Don't Hate -- Masticate

Eat Someone Else’s Old Food With This Handy New App

One man's trash is another man's dinner?
Break me off a piece of that. (Photo: Wikipedia.com)

Break me off a piece of that. (Photo: Wikipedia.com)

If you can afford a smartphone, you can afford meals. At least that’s what we thought until we learned of the forthcoming Leftover Swap app, which enables users to barter their old food.

It’s the kind of thing that could work on college campuses — but like pledging a fraternity or chugging Everclear, just because college students do it doesn’t make it right.

From NPR:

The basic gist is this: Let’s say you have some leftover pizza. Snap a photo of it and post it to the app’s database. Strangers in the same geographic market then have an option of trading you for the food — or just taking it off your hands.

Co-founder Dan Newman acknowledges that the app is “not for everyone,” but insists that some people “love the idea,” according to NPR.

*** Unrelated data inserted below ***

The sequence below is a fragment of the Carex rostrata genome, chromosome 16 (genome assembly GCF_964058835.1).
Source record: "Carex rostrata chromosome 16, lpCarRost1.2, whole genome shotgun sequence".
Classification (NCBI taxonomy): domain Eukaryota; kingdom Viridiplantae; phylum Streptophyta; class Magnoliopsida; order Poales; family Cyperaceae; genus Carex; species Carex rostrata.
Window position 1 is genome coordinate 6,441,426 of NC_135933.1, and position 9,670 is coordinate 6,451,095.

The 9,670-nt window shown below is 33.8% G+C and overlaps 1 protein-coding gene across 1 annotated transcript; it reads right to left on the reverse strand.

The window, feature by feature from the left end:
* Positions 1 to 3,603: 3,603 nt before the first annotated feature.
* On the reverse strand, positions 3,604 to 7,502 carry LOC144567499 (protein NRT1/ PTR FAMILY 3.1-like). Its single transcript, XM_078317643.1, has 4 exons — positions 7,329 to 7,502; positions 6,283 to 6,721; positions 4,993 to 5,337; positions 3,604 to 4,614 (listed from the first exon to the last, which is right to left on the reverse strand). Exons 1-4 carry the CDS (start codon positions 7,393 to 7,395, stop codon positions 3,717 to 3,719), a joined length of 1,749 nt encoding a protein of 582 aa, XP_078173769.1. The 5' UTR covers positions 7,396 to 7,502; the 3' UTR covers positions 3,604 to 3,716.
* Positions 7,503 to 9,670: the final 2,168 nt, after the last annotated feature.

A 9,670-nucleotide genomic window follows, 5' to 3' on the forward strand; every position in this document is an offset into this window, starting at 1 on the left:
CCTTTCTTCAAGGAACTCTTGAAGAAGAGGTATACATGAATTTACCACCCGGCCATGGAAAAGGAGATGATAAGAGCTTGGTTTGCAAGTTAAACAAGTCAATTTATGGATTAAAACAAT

The founders’ motives are pure — they want to help decrease the outrageous amount of perfectly good food that gets trashed every day, Mr. Newman says. And hey, maybe most of the offerings will consist of stuff that hasn’t been sullied by another person’s fork.

Still, the app could face an Uber-like crackdown, as it’s illegal to sell food to the public without a permit in places like San Francisco, NPR reports. But the founders maintain that they aren’t selling anything, they’re merely trading it or giving it away.

NPR reports that Mr. Newman’s message to haters (a.k.a. people who don’t want to contract plague through someone else’s old rice pudding) is:

 “People seem to have a huge lack of trust in their fellow man, thinking that leftovers would be diseased somehow. It goes back to the couch-surfing thing. You’re staying at a random person’s place and you have to trust they aren’t going to do something weird. It’s the same with leftovers.”

Except for how people don’t stick slimy, saliva-drenched forks in and out of their couches, and couches are non-perishable, and people don’t usually lick couches — yeah, it’s totally the same thing, so just chill out, everyone.

Follow Molly Mulshine on Twitter or via RSS. mmulshine@observer.com